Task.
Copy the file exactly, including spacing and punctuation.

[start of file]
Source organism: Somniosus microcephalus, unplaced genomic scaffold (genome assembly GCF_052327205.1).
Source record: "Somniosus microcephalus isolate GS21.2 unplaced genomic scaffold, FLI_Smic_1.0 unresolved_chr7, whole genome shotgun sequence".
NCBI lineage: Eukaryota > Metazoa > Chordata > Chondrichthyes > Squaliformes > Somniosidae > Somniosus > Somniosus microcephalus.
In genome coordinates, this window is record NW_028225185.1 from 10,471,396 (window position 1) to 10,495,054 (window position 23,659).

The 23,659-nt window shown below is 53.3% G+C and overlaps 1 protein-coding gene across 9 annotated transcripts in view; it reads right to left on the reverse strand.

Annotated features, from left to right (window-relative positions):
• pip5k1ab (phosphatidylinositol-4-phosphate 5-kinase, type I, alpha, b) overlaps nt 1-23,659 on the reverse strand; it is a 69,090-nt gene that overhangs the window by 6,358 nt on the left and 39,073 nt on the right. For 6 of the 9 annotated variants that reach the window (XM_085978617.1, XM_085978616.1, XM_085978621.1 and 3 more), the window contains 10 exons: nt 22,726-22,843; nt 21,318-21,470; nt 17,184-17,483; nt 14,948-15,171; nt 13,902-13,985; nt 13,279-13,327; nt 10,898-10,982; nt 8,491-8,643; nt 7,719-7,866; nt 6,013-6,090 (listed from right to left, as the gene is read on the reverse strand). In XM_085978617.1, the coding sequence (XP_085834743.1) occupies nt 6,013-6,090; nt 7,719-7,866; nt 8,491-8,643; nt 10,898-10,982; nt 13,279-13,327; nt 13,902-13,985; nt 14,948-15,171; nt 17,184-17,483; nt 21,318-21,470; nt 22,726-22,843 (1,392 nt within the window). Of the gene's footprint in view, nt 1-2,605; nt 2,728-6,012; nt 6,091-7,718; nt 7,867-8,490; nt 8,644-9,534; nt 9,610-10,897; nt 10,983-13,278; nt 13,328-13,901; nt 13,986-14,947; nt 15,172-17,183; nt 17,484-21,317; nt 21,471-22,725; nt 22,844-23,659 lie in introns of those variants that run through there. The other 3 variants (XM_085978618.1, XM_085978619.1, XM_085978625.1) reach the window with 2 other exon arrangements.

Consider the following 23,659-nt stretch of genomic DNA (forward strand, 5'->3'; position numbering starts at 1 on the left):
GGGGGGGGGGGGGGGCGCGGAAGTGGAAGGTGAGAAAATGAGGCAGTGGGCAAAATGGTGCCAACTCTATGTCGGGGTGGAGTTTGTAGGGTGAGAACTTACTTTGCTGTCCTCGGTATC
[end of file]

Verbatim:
Source organism: Somniosus microcephalus, unplaced genomic scaffold (genome assembly GCF_052327205.1).
Source record: "Somniosus microcephalus isolate GS21.2 unplaced genomic scaffold, FLI_Smic_1.0 unresolved_chr7, whole genome shotgun sequence".
NCBI lineage: Eukaryota > Metazoa > Chordata > Chondrichthyes > Squaliformes > Somniosidae > Somniosus > Somniosus microcephalus.
In genome coordinates, this window is record NW_028225185.1 from 10,471,396 (window position 1) to 10,495,054 (window position 23,659).

The 23,659-nt window shown below is 53.3% G+C and overlaps 1 protein-coding gene across 9 annotated transcripts in view; it reads right to left on the reverse strand.

Annotated features, from left to right (window-relative positions):
• pip5k1ab (phosphatidylinositol-4-phosphate 5-kinase, type I, alpha, b) overlaps nt 1-23,659 on the reverse strand; it is a 69,090-nt gene that overhangs the window by 6,358 nt on the left and 39,073 nt on the right. For 6 of the 9 annotated variants that reach the window (XM_085978617.1, XM_085978616.1, XM_085978621.1 and 3 more), the window contains 10 exons: nt 22,726-22,843; nt 21,318-21,470; nt 17,184-17,483; nt 14,948-15,171; nt 13,902-13,985; nt 13,279-13,327; nt 10,898-10,982; nt 8,491-8,643; nt 7,719-7,866; nt 6,013-6,090 (listed from right to left, as the gene is read on the reverse strand). In XM_085978617.1, the coding sequence (XP_085834743.1) occupies nt 6,013-6,090; nt 7,719-7,866; nt 8,491-8,643; nt 10,898-10,982; nt 13,279-13,327; nt 13,902-13,985; nt 14,948-15,171; nt 17,184-17,483; nt 21,318-21,470; nt 22,726-22,843 (1,392 nt within the window). Of the gene's footprint in view, nt 1-2,605; nt 2,728-6,012; nt 6,091-7,718; nt 7,867-8,490; nt 8,644-9,534; nt 9,610-10,897; nt 10,983-13,278; nt 13,328-13,901; nt 13,986-14,947; nt 15,172-17,183; nt 17,484-21,317; nt 21,471-22,725; nt 22,844-23,659 lie in introns of those variants that run through there. The other 3 variants (XM_085978618.1, XM_085978619.1, XM_085978625.1) reach the window with 2 other exon arrangements.

Consider the following 23,659-nt stretch of genomic DNA (forward strand, 5'->3'; position numbering starts at 1 on the left):
GGGGGGGGGGGGGGGCGCGGAAGTGGAAGGTGAGAAAATGAGGCAGTGGGCAAAATGGTGCCAACTCTATGTCGGGGTGGAGTTTGTAGGGTGAGAACTTACTTTGCTGTCCTCGGTATC